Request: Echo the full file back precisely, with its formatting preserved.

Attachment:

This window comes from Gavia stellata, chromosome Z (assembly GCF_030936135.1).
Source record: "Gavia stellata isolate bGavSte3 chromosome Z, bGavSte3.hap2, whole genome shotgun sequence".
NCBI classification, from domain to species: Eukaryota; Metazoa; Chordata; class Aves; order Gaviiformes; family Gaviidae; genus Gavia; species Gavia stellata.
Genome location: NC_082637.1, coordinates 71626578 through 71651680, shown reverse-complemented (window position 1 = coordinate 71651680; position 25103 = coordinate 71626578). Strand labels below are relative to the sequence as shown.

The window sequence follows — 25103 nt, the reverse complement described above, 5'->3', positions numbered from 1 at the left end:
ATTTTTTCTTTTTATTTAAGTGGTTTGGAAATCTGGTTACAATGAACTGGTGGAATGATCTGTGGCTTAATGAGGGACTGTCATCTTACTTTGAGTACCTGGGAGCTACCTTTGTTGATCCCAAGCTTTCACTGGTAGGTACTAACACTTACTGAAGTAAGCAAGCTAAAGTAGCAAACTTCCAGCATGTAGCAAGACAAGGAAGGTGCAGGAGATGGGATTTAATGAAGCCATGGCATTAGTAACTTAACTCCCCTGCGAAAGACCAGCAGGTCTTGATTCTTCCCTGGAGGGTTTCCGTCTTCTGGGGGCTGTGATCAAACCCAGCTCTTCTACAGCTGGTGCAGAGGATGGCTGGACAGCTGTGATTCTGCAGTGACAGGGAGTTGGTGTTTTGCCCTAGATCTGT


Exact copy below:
This window comes from Gavia stellata, chromosome Z (assembly GCF_030936135.1).
Source record: "Gavia stellata isolate bGavSte3 chromosome Z, bGavSte3.hap2, whole genome shotgun sequence".
NCBI classification, from domain to species: Eukaryota; Metazoa; Chordata; class Aves; order Gaviiformes; family Gaviidae; genus Gavia; species Gavia stellata.
Genome location: NC_082637.1, coordinates 71626578 through 71651680, shown reverse-complemented (window position 1 = coordinate 71651680; position 25103 = coordinate 71626578). Strand labels below are relative to the sequence as shown.

The window sequence follows — 25103 nt, the reverse complement described above, 5'->3', positions numbered from 1 at the left end:
ATTTTTTCTTTTTATTTAAGTGGTTTGGAAATCTGGTTACAATGAACTGGTGGAATGATCTGTGGCTTAATGAGGGACTGTCATCTTACTTTGAGTACCTGGGAGCTACCTTTGTTGATCCCAAGCTTTCACTGGTAGGTACTAACACTTACTGAAGTAAGCAAGCTAAAGTAGCAAACTTCCAGCATGTAGCAAGACAAGGAAGGTGCAGGAGATGGGATTTAATGAAGCCATGGCATTAGTAACTTAACTCCCCTGCGAAAGACCAGCAGGTCTTGATTCTTCCCTGGAGGGTTTCCGTCTTCTGGGGGCTGTGATCAAACCCAGCTCTTCTACAGCTGGTGCAGAGGATGGCTGGACAGCTGTGATTCTGCAGTGACAGGGAGTTGGTGTTTTGCCCTAGATCTGT